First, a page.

How good can DJ Coles be?
I don’t think your average fan realizes what a huge loss D.J. Coles was for the Virginia Tech offense last season. Logan Thomas had complete confidence in Coles, and when Coles was forced to miss the season, Thomas only had one consistently reliable target the rest of the way (Corey Fuller). As much grief as Thomas got for his performance last season, it’s difficult for a quarterback to perform at a high level with only one consistent receiver.
D.J. Coles first signed with Virginia Tech in 2008. He was a terrific running back for Goochland High School, rushing for 1,403 yards as a junior and averaging a whopping 12.3 yards per carry in the process. As a senior, he had 1,344 yards and averaged 13.7 yards per carry (that’s 98 carries, in case you were wondering). In short, he was a dominant football player in high school.
Virginia Tech recruited Coles as a wide receiver, and he went to Fork Union for a year to learn how to play that position. After a postgraduate season, he enrolled at Virginia Tech. Everyone knew he had the physical ability to contribute right away, and he found himself playing special teams as a true freshman. However, as a guy with very limited experience at wide receiver, it took him awhile to grow into that position. Here is how his career went:
2009: 13 games, 0 catches
2010: 9 games, 3 catches for 27 yards
2011: 14 games, 36 catches for 480 yards and 3 touchdowns
2012: 1 game, redshirted
Injuries limited Coles as a sophomore in 2010, and obviously caused him to miss the entire 2012 season. He was very productive for the Hokies in 2011, and most likely would have had a huge season were it not for the presence of Jarrett Boykin and Danny Coale in the Virginia Tech lineup. Last season was supposed to be the breakout season for Coles, but obviously his knee problems didn’t allow that to happen.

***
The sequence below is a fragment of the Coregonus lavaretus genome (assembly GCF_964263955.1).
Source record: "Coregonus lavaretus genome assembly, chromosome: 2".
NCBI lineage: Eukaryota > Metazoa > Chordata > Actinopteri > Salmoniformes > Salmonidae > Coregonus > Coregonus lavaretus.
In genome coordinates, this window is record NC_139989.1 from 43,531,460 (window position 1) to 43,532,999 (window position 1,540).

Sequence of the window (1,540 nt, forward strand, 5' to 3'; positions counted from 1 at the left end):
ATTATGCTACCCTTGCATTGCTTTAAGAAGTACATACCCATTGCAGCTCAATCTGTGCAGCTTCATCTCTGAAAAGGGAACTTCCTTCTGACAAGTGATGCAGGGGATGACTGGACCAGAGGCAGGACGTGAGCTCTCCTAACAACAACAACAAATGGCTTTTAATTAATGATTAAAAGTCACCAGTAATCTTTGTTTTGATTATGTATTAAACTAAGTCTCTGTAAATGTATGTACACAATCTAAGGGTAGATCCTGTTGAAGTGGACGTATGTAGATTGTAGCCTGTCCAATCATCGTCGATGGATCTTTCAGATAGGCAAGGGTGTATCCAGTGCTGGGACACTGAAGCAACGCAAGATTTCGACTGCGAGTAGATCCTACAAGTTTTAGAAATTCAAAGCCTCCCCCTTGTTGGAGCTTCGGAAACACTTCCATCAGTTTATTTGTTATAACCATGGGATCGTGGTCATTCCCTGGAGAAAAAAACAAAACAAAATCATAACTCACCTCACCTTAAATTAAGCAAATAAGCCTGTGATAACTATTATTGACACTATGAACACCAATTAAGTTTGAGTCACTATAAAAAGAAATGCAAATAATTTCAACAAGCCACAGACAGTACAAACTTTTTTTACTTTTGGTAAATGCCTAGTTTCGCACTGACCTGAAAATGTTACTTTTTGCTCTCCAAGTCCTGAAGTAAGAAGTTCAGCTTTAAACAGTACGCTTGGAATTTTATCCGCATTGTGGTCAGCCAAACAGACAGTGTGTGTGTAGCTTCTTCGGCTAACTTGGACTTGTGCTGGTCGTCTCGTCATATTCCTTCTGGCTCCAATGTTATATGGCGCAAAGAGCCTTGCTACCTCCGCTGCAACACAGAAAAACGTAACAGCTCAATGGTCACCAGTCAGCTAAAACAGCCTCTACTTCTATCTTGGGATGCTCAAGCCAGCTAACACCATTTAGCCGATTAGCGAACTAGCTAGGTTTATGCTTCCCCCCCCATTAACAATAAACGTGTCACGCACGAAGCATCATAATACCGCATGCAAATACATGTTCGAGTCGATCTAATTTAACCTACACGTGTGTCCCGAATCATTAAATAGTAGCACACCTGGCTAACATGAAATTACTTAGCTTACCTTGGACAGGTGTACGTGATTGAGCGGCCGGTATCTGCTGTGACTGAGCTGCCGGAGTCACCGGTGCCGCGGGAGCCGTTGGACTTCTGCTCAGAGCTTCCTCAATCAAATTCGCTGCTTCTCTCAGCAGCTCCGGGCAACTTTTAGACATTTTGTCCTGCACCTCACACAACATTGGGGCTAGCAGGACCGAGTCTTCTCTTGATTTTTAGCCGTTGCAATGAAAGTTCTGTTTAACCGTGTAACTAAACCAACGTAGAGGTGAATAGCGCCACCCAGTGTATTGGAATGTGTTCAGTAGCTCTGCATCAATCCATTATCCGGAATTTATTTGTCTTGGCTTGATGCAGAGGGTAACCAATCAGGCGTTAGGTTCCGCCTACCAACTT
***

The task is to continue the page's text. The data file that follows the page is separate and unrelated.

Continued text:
All that begs the question: how good can D.J. Coles be in 2013? He has great size (he was listed at 6-4, 238 last year), but the coaching staff wants him to drop some weight to take the pressure off the knee and to make him a little more athletic. Coles also has very good straight ahead speed for his size. If you remember the touchdown he scored on a wide receiver screen against Arkansas State in 2011, then you know he’s fast. If you don’t remember, then it’s the first play in this set of highlights.
Of course, we all know that D.J. Coles can block. We also know that when the play breaks down, it’s open season on linebackers. Steve Greer will attest.
Before we can get an idea of how good Coles will be this year, we have to know the answer to a couple of questions. First and foremost, how healthy is he? If he’s 100%, he could have a huge year. Second, how will Virginia Tech use him?
Spring practice gave us an idea of how the Hokies will use Coles. They split him out as a normal wideout, where his combination of size and athleticism makes him a tough matchup for corners. They also lined him up in the backfield as a second fullback at times. He is big enough to be used as a lead blocker, and he can also be a major mismatch for linebackers in the passing game. The offensive coaching staff is trying their best to get him in a position to make plays.
Coles can also be very effective on the perimeter on wide receiver screens. I know some of you won’t like to hear that, but cornerbacks are generally the worst tacklers of the defense, and getting a big guy like Coles in space with a chance to break through the tackles of cornerbacks’ is intriguing. To do that, the rest of the wide receivers will need to be able to block on the perimeter.
I have confidence that the current offensive coaching staff will put D.J. Coles in a position to succeed. If he can stay healthy in 2013, he has the physical ability to be one of the best receivers in the ACC.
Will Stewart’s Take: While discussions of D.J.’s knee, his recovery, and his weight are all very relevant, my interest is piqued by two things (1) the idea of moving him around the field and creating mismatches; and (2) blocking.
I’m one of those guys who, rightly or wrongly, doesn’t think the previous offensive coaching staff did enough to create mismatches and take advantage of them, so I’ll be looking for that from the new staff this fall.
The blocking thing speaks for itself. When you go from wide receivers who won’t block cornerbacks to a wide receiver who hunts linebackers, it sets a completely different tone. And if D.J. by some chance has a mediocre year statistically, he can still help out the program, as a senior receiver, by setting the tone for the younger wide receivers around him. He can do things that will last beyond just this season.